© Georg Thieme Verlag KG Stuttgart · New York
A rare cause of facial purpura: endoscopy
05 July 2007 (online)
A 43-year-old woman who underwent stomach endoscopy due to gastritis was referred to our department because of an eruption on her face, which had started during the procedure. Due to the frightening appearance of the lesions, the patient and the endoscopist failed to complete the procedure. On dermatologic examination, hundreds of pin-head-sized red macules on the face, oral mucosa, and neck were seen ([Figure 1]). Subconjunctival hemorrhage was also observed ([Figure 2]). There was no pruritus or constitutional symptoms. The patient was otherwise healthy. Hematologic causes were excluded, with normal complete blood count, prothrombin time, and partial thromboplastin time. The rash started to fade spontaneously within 24 hours, and had disappeared completely after 4 days without treatment.
Figure 1 Pin-head-sized red macules on patient’s face and neck.
Figure 2 Subconjunctival hemorrhage.
Several factors may contribute towards purpura on the face and neck. The most challenging step in identifying the cause of purpura is to decide whether the purpura presents a sign of an underlying life-threatening disorder or not. The differential diagnosis of purpura can be confusing, and consists of a long list of factors including rheumatologic, dermatologic, infectious, and traumatic entities .
In some circumstances, facial purpura is caused by a valsalva maneuver that raises intrathoracic or abdominal pressure and results in rupture of capillaries within the dermis. Alcalay et al.  suggested the name “mask phenomenon” to describe this condition. Rare occurrence of purpura on the face is thought to be related to the rich anastomotic vascular supply to face, or the lack of end-artery vessels in this area . Giving birth, emesis, and vigorous coughing are examples of this kind, and are well-known causes of facial purpura  . Prolonged handstanding  and epileptic seizure   are also other benign conditions that lead to facial purpura, as reported in the literature. In our patient, the endoscopy probe triggered the retch reflex and caused vigorous coughing.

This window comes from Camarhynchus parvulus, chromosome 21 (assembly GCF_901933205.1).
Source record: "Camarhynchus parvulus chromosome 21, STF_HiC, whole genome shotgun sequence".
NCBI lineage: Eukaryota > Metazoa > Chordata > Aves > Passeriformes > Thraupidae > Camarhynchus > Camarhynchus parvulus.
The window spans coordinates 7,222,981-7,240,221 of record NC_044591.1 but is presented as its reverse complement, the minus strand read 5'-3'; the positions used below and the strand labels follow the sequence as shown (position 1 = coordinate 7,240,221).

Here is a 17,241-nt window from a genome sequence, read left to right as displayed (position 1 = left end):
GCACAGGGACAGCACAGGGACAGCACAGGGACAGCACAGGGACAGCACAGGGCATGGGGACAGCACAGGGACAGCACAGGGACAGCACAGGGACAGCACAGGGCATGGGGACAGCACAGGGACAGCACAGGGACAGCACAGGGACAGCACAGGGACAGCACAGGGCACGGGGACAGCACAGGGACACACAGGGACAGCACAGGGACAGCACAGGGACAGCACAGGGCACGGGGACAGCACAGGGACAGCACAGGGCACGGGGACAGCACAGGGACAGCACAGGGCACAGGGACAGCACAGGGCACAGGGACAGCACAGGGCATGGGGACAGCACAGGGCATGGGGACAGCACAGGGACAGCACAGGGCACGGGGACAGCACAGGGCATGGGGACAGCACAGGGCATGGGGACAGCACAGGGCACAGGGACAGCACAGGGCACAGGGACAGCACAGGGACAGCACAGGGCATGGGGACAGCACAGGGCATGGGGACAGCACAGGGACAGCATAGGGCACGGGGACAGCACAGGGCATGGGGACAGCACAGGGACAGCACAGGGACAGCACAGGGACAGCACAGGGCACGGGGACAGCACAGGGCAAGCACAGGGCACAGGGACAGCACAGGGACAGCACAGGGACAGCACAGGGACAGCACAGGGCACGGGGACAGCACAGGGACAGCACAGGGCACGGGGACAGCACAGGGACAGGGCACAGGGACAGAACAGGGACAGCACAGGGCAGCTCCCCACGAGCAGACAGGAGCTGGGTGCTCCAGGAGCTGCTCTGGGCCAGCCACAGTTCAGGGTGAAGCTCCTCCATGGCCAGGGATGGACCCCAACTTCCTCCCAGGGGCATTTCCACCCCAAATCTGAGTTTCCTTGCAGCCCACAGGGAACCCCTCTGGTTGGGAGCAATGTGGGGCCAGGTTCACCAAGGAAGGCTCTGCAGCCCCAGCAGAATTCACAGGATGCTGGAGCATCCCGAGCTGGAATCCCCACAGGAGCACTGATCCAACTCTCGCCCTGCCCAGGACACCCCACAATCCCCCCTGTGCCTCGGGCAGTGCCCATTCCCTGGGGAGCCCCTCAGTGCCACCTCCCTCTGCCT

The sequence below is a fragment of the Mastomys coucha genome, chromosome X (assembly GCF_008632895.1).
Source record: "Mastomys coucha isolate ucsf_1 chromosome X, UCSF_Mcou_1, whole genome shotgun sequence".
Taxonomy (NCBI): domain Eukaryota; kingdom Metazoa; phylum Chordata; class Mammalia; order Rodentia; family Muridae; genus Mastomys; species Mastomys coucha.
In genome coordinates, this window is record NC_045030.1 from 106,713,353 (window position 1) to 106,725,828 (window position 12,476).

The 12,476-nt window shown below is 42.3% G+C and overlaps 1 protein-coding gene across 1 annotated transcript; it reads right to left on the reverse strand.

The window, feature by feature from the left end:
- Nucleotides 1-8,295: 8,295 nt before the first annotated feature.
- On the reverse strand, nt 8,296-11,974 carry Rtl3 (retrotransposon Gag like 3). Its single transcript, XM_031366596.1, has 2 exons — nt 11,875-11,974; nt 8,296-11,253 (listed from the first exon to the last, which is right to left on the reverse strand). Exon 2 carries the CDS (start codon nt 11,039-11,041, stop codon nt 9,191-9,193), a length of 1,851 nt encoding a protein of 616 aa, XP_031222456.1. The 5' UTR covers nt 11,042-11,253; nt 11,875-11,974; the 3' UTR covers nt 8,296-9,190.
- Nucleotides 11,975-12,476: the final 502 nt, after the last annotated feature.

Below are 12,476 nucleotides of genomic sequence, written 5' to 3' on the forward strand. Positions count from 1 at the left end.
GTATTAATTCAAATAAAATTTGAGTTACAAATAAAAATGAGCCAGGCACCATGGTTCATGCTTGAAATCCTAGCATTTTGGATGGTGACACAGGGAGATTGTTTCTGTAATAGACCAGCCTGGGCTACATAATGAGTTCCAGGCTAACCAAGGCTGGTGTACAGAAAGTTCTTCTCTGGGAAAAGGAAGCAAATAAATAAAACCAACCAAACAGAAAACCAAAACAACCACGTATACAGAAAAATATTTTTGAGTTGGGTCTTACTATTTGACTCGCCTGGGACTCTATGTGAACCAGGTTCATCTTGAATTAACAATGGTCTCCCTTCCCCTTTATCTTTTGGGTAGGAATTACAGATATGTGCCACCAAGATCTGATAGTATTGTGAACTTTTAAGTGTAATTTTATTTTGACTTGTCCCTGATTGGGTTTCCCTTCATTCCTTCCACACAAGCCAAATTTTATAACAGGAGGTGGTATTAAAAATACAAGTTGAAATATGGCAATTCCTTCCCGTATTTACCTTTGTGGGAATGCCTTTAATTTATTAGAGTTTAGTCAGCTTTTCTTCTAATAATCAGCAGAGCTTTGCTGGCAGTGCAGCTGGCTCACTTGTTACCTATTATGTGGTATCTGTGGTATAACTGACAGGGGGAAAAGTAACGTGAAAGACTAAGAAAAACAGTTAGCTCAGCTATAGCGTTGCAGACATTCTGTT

We want to remind physicians of this benign cause of facial purpura in order to avoid unnecessary investigation. Endoscopic procedures are not easy to tolerate, and internists should be aware of this complication of the procedure. This kind of eruption should be added to the list of procedure-related complications of endoscopy.
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E. Adişen, MD
Gazi University Faculty of Medicine, Department of Dermatology